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Shigeru Ban, 2011
5 August 1957|
|Alma mater||Cooper Union for the Advancement of Science and Art|
|Awards||Pritzker Prize (2014)|
Centre Pompidou-Metz, France|
Cardboard Cathedral, Christchurch, New Zealand, Aspen Art Museum, USA
Shigeru Ban (坂 茂 Ban Shigeru, born 5 August 1957) is a Japanese architect, known for his innovative work with paper, particularly recycled cardboard tubes used to quickly and efficiently house disaster victims. He was profiled by Time magazine in their projection of 21st century innovators in the field of architecture and design.
In 2014, Ban was named the 37th recipient of the Pritzker Architecture Prize, the most prestigious prize in modern architecture. The Pritzker Jury cited Ban for his innovative use of material and his dedication to humanitarian efforts around the world, calling him "a committed teacher who is not only a role model for younger generation, but also an inspiration."
Ban was born in Tokyo, Japan. He studied at the Tokyo University of the Arts, and then at the Southern California Institute of Architecture. Later he went to Cooper Union's School of Architecture, where he studied under John Hejduk and graduated in 1984. From Hejduk (who was a part of the New York Five), Ban gained an interest in "architectonic poetics" or the creation of "three-dimensional poetry". Hejduk, the most experimentally minded of the New York Five, had a lasting influence on Ban, whose work reflects continuing explorations into basic geometric elements. Ban's formal explorations with basic building materials helped to lead him into unique structural solutions.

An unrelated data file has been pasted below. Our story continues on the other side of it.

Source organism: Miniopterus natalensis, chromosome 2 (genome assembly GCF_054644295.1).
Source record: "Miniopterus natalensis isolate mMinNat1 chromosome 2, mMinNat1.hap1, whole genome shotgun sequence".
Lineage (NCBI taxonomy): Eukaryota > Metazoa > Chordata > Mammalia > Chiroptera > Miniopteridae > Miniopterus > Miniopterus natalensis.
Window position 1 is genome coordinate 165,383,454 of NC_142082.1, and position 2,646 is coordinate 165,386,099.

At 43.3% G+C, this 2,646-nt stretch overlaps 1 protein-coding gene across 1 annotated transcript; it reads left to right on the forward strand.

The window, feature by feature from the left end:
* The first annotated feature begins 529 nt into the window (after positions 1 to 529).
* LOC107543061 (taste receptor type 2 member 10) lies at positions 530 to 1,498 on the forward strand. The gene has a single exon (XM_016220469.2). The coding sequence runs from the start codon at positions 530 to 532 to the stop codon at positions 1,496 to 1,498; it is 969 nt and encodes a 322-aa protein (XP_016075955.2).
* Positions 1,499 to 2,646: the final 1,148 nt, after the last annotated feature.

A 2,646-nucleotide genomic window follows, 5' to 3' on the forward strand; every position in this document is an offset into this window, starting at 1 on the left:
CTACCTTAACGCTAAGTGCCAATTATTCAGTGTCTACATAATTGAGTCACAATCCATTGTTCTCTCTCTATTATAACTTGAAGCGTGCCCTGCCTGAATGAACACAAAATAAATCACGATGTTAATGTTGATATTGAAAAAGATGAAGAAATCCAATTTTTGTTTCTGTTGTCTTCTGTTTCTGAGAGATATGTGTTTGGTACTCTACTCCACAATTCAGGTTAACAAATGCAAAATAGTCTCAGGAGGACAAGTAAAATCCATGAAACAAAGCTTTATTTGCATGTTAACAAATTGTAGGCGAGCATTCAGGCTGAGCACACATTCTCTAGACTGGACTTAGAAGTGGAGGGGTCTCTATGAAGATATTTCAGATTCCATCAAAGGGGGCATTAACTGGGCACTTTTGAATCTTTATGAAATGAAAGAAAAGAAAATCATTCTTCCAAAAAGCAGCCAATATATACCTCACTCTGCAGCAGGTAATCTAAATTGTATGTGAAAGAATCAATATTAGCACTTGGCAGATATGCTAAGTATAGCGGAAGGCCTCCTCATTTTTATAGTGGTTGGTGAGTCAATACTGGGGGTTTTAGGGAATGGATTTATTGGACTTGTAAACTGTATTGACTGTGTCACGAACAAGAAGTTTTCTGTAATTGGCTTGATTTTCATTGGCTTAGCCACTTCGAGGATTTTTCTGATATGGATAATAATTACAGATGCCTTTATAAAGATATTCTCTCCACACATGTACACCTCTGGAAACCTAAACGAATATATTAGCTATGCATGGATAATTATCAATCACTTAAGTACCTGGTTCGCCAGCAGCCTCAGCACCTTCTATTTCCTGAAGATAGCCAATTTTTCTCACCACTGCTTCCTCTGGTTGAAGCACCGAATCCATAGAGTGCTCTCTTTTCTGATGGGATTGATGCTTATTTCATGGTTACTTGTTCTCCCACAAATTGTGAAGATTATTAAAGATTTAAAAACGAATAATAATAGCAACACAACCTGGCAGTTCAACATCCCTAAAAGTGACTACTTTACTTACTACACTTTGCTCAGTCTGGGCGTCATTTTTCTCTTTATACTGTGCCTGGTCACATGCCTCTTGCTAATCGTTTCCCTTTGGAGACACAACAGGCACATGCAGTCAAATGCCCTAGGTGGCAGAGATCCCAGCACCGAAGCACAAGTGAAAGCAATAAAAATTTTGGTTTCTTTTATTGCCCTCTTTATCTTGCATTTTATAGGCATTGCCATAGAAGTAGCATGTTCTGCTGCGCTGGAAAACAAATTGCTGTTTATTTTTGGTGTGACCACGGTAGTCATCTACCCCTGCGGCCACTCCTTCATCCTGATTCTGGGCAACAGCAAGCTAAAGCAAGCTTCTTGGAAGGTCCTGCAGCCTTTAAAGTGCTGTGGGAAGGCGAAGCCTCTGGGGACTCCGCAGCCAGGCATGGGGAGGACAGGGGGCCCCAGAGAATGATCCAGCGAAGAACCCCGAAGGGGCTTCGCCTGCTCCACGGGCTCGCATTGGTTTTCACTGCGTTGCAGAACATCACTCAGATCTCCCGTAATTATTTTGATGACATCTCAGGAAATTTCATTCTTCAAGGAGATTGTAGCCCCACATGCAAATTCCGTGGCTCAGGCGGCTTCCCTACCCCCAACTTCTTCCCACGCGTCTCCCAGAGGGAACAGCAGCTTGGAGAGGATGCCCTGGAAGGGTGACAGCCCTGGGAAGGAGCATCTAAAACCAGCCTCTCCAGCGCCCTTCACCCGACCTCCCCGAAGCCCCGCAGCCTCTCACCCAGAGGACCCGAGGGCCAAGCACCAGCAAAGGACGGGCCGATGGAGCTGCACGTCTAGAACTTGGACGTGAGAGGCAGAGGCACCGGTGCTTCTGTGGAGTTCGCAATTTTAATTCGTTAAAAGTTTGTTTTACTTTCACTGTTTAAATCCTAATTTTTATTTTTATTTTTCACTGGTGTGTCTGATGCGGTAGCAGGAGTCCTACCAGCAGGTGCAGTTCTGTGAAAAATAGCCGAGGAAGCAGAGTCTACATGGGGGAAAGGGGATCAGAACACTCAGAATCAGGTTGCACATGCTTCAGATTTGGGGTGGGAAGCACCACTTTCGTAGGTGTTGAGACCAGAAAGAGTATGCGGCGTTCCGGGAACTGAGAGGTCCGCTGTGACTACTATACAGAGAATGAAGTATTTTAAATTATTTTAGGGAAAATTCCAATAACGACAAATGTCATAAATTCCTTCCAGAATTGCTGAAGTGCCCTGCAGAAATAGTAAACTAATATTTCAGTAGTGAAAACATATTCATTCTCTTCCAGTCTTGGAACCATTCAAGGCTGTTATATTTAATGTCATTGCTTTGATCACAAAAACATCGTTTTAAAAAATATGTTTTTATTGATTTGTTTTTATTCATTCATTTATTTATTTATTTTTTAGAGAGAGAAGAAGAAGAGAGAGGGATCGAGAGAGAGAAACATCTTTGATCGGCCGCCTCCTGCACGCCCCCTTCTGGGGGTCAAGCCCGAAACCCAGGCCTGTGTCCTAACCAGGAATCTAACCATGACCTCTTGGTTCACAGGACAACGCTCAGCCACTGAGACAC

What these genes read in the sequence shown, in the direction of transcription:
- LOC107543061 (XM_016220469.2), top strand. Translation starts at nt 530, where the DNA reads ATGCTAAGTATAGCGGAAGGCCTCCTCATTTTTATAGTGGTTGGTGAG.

For Ban, one of the most important themes in his work is the "invisible structure". That is, he does not overly express his structural elements, but rather chooses to incorporate them into the design. Ban is not interested in the newest materials and techniques, but rather the expression of the concept behind his building. He deliberately chooses materials to further this expression.